Above: Four Drew boys: Floyd, Raymond, Emery & Dick on Babe, the wonder horse, with their uncle Ivan Gibeault holding. The photo was taken in 1940
by Dick Drew
In 1939 I was 5-years-old, sent from Edmonton with my three older brothers to live on a farm near Morinville owned by my widowed Grandmother Ida Gibeault and managed by her 17-year-old son, our Uncle Peter Gibeault. It was depression and wartime.
Every Sunday, our deeply religious Catholic Grandmother would hitch the wagon or sleigh, and we would travel, regardless of weather, two miles to Morinville, Alberta, to attend mass at St. Jean Baptiste. Granny would give each of us two 5 cent nickels. One nickel for the collection plate, one nickel to spend in the store after mass.
Back in those days, you could buy an ice cream cone for a nickel.
The sidewalk in front of the church was made of wooden slats, with a space between each to allow rain to drain through. Years later, it became a solid cement sidewalk.
One Sunday, as I approached the church, clutching my two nickels in a death grip, excited because I was mentally tasting the ice cream cone I would devour after mass. I stumbled, fell foreword, releasing my precious nickels and watched them both roll towards a space in the sidewalk. I panicked as one nickel disappeared down a space while the other nickel was preparing to disappear; I lunged and rescued it, clinging to it mightily.
During mass, I kept asking myself, “Which nickel disappeared? Was it my ice cream cone nickel, or was it God’s collection play nickel?” I kept asking myself as the collection plate began its tortuous advance up the aisle. I kept looking for a sign from God. Please tell me whose nickel disappeared under the sidewalk. Was it mine or God’s?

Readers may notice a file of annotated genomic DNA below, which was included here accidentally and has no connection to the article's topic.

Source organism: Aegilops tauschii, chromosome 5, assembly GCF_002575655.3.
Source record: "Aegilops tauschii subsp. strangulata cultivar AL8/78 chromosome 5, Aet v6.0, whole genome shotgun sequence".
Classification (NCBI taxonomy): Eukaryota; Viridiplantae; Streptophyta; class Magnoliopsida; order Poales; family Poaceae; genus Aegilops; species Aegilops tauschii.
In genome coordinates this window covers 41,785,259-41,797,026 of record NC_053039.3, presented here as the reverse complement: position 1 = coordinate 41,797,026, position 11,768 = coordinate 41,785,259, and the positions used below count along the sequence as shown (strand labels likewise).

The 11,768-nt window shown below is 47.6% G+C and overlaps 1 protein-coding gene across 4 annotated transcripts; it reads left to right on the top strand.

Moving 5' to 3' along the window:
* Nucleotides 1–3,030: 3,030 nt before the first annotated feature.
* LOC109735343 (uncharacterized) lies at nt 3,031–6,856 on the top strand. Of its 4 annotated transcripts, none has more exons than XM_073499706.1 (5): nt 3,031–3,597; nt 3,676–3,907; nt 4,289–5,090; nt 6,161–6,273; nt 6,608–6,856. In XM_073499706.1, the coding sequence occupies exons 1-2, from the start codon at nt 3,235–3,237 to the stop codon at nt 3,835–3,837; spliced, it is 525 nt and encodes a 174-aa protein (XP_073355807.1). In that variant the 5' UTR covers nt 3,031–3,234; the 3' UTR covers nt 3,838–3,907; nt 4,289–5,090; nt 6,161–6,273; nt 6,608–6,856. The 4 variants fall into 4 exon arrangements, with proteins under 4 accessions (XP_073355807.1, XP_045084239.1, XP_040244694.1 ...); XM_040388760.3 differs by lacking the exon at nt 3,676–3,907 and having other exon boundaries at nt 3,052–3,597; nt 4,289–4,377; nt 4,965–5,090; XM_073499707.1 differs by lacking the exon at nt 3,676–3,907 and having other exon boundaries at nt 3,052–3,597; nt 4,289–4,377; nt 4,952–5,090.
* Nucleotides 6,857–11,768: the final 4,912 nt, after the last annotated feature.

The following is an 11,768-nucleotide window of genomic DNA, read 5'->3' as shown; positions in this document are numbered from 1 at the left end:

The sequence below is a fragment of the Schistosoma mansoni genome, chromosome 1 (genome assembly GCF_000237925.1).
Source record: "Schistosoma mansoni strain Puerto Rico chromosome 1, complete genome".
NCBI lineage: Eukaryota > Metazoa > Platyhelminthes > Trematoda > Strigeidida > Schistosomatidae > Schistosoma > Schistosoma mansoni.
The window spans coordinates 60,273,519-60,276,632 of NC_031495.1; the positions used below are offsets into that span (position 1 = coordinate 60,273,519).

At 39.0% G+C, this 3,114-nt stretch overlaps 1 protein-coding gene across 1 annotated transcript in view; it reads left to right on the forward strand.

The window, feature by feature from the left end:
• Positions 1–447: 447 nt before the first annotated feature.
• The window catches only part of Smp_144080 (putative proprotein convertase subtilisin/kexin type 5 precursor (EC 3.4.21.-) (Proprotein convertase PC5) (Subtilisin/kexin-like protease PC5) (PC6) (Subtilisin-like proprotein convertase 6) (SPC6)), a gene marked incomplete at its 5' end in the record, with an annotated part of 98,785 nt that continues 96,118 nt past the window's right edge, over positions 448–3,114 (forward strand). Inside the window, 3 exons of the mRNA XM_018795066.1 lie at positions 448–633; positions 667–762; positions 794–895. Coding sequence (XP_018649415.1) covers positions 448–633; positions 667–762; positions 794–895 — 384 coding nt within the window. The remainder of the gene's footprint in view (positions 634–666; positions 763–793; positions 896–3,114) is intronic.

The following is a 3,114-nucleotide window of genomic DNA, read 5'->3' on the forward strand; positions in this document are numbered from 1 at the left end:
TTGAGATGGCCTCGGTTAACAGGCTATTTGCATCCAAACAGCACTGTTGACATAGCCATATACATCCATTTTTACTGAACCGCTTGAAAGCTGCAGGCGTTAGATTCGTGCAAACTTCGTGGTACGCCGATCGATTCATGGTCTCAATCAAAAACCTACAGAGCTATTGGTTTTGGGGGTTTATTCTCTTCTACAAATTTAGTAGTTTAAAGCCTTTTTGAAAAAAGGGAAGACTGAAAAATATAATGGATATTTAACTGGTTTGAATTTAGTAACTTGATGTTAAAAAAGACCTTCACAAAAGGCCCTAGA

Fifty years later, I was visiting my Uncle Peter Gibeault in Morinville. For years he had been caretaker of the St. Jean Baptiste church. He took me on a tour of the church and introduced me to Father Primeau. I said, “Father Primeau, I have a confession to make,” and told him the dilemma of the five-year-old and two nickels. “Father Primeau,” I said.
“If you get a jackhammer and tear up the sidewalk in front of the church, you will find God’s nickel.”
We all laughed. My Uncle Peter, not one to let a good story end without a punchline, added, “Well Dick, that nickel, invested, would be worth much more today. I suggest you place a five-dollar bill in the poor box.”
Dick Drew, Maple Ridge, B.C